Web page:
HT 750 - Celebration of the Mysteries: Introduction to Byzantine Liturgical Life (3)

This course will be an over view about out the Byzantine tradition celebrates life, death, resurrection, Eucharist, and community. Eucharist, Feasts, Icons, and Mysteries (Sacraments) are conveyors of the Good News of man and woman’s salvation. The activities of celebration will be studies and celebrated.  We will see how time is sanctified by Blessings, Liturgy, Fasts, movements and art. The Funeral Service will be looked upon as a Service of canonization (Canon) and consolation.

 

PASTORAL STUDIES

PS 572 - Communicating God’s Word (3)

Oral communication of Scripture and Liturgical Texts. The course is designed to develop a theology, methodology, and skill in communicating religious, scriptural, and liturgical texts. The course includes (1) oral interpretation of these texts, using video equipment and critique by teacher and class; (2) reports on assigned readings; (3) development of greater awareness of the importance of imagination, body, voice, and speech through particular exercises; and (4) self-evaluation and reflection on understanding of readings.

PS 603 - Supervised Ministry (3)

This course is designed to facilitate the development of essential pastoral skills through lectures and student presentations. Students will deepen their ability to understand the context of ministry through social analysis. They will learn how to assess ministerial needs and develop a method in ministry through the use of verbatim and case study. Students will learn how to develop an effective pastoral plan incorporating their particular gifts in response to ministerial needs. Particular attention will be given to the emerging ministerial identity of the student and their developing habit of theological reflection. Students will learn professional ethics, pastoral goal setting, and program evaluation. Prerequisite: PS 601- Introduction to Pastoral Ministry.

PS 622 Book II: The People of God in Church Law (3)

This course introduces Book II of the Code of Canon Law, on the People of God. Topics covered include the rights and obligations of the Christian faithful, the organization of official ministry, the selection, training, ministry, and life of deacons and priests, and the hierarchical constitution of the Church. Theological-canonical reflections on the Petrine office, the Roman Curia, the structures and nature of the particular church, the office of bishop, the office of pastor, and the structure of the parish. The course concludes with a study of institutes of consecrated life and societies of apostolic life, with contemporary applications. Requirements in this course include active class participation, required readings, assigned cases and studies, and final written examination.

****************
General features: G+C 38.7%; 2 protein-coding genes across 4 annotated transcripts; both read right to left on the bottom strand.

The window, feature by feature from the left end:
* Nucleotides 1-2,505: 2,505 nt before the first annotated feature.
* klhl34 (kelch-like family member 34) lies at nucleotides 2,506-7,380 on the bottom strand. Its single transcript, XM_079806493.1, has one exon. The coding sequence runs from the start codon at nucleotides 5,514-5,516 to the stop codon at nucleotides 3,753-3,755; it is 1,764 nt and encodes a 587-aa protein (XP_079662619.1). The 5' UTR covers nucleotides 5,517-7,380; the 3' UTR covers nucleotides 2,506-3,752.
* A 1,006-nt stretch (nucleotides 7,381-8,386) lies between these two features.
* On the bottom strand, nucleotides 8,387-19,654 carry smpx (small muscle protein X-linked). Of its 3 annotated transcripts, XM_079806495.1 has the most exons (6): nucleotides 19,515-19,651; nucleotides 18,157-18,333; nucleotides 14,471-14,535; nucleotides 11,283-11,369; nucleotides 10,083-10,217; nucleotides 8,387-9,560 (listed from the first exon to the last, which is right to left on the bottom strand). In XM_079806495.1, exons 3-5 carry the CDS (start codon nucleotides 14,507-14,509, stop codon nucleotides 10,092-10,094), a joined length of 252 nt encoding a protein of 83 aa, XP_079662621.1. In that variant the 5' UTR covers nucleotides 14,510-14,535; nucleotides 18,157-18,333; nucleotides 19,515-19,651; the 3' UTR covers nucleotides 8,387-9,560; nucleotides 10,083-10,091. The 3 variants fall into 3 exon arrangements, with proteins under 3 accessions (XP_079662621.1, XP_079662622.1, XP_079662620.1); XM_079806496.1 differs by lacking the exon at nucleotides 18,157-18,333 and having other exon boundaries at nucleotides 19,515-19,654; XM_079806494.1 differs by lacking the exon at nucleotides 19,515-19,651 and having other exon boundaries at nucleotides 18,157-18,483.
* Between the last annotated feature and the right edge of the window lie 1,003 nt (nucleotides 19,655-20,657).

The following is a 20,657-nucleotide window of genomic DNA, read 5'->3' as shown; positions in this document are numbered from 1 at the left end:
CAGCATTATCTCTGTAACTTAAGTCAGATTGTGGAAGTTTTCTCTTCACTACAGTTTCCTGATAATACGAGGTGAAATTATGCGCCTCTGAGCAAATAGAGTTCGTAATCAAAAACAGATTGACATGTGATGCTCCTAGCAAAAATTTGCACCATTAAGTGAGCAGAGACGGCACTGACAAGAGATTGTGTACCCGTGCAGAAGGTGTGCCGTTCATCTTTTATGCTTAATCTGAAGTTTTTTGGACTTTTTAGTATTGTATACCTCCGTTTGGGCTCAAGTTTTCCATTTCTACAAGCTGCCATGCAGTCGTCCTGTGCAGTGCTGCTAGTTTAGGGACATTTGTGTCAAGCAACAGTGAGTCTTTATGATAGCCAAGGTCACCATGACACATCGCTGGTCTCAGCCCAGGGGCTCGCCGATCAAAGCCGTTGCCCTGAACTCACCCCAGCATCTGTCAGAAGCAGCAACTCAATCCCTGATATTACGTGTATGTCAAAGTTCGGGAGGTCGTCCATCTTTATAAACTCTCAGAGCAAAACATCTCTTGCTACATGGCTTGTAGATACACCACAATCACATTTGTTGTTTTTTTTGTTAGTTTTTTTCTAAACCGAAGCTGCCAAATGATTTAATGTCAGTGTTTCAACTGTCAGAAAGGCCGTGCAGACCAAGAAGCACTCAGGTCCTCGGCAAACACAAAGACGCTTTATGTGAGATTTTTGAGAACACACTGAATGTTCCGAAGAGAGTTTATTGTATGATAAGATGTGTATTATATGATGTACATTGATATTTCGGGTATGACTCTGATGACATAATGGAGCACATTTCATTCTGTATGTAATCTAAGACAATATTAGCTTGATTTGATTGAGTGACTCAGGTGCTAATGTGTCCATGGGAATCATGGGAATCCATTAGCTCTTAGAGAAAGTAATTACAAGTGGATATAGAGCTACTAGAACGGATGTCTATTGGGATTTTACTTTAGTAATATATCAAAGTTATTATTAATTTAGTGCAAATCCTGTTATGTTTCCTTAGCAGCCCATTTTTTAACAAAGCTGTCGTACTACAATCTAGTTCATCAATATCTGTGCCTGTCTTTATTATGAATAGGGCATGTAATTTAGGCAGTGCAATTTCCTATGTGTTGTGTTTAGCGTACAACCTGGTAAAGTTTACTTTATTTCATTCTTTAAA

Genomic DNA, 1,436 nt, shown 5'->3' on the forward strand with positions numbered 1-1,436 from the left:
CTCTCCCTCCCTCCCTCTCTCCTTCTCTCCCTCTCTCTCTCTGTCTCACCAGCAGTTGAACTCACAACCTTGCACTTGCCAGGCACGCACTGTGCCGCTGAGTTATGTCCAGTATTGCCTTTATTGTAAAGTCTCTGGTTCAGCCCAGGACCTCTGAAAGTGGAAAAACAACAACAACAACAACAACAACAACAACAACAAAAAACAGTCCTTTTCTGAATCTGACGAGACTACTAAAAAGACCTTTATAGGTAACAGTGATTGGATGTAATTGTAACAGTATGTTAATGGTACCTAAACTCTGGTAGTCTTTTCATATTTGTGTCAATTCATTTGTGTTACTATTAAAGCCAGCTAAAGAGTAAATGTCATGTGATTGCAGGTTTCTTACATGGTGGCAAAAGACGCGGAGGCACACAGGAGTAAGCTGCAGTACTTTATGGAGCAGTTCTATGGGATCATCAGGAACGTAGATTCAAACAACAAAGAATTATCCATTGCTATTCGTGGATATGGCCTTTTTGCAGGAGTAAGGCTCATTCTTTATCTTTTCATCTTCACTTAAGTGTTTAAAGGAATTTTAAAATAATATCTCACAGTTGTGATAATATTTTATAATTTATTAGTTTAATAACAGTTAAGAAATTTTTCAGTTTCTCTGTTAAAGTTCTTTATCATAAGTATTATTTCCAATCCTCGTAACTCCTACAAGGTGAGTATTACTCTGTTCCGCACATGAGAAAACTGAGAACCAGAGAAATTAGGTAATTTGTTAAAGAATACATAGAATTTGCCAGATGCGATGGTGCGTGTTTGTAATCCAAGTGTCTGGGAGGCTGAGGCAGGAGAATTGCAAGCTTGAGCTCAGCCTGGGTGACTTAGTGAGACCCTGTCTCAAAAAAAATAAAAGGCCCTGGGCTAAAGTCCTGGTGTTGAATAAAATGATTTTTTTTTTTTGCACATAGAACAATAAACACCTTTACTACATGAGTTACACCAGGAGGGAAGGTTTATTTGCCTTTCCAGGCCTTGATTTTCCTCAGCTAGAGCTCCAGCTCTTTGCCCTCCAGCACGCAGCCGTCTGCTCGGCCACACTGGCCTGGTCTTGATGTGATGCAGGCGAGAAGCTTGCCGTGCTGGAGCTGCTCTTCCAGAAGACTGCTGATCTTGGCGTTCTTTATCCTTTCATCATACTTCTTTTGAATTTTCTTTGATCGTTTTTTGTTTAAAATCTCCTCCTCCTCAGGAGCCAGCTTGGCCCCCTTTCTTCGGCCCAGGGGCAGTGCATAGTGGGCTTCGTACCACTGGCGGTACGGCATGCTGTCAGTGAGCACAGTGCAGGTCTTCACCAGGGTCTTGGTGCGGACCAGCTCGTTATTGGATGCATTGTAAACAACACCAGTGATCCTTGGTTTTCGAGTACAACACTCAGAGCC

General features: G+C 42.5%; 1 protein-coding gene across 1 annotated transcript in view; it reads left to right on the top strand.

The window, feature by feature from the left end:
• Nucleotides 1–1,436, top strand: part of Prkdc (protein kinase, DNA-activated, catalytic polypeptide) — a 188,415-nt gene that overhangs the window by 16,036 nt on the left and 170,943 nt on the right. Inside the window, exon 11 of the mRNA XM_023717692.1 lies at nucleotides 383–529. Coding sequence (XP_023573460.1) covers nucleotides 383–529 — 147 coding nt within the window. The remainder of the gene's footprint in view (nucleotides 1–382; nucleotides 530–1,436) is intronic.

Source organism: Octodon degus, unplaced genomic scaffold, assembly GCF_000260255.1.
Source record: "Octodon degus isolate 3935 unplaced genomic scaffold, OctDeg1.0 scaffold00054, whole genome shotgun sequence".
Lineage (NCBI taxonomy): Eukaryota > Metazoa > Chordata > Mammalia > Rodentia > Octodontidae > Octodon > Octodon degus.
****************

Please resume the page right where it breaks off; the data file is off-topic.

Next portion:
PS 663 - Priesthood Practicum (3)

This course, taken in the semester before ordination, prepares for the practical experiences of priesthood. The pastoral nature of priestly ministry is reviewed. The Rites of Anointing, Marriage, Reconciliation and Christian Burial are examined, with an exploration of the pastoral sensitivities needed. Special focus is placed on the experiences of the newly ordained. There are discussions of various aspects of priestly ministry including liturgy, preaching, ministry with youth, styles of interaction with parishioners and staff, and the need for healthy living habits and a personal spirituality for the priest.

PS 672 - Preaching: Preparation and Presentation (3)

A laboratory which gives the preacher practical experience in constructing and delivering sermons and homilies. Video-taping and playback. Limited to 8. Pre-requisite: PS 671 - Theology and History of Preaching or by permission of professor.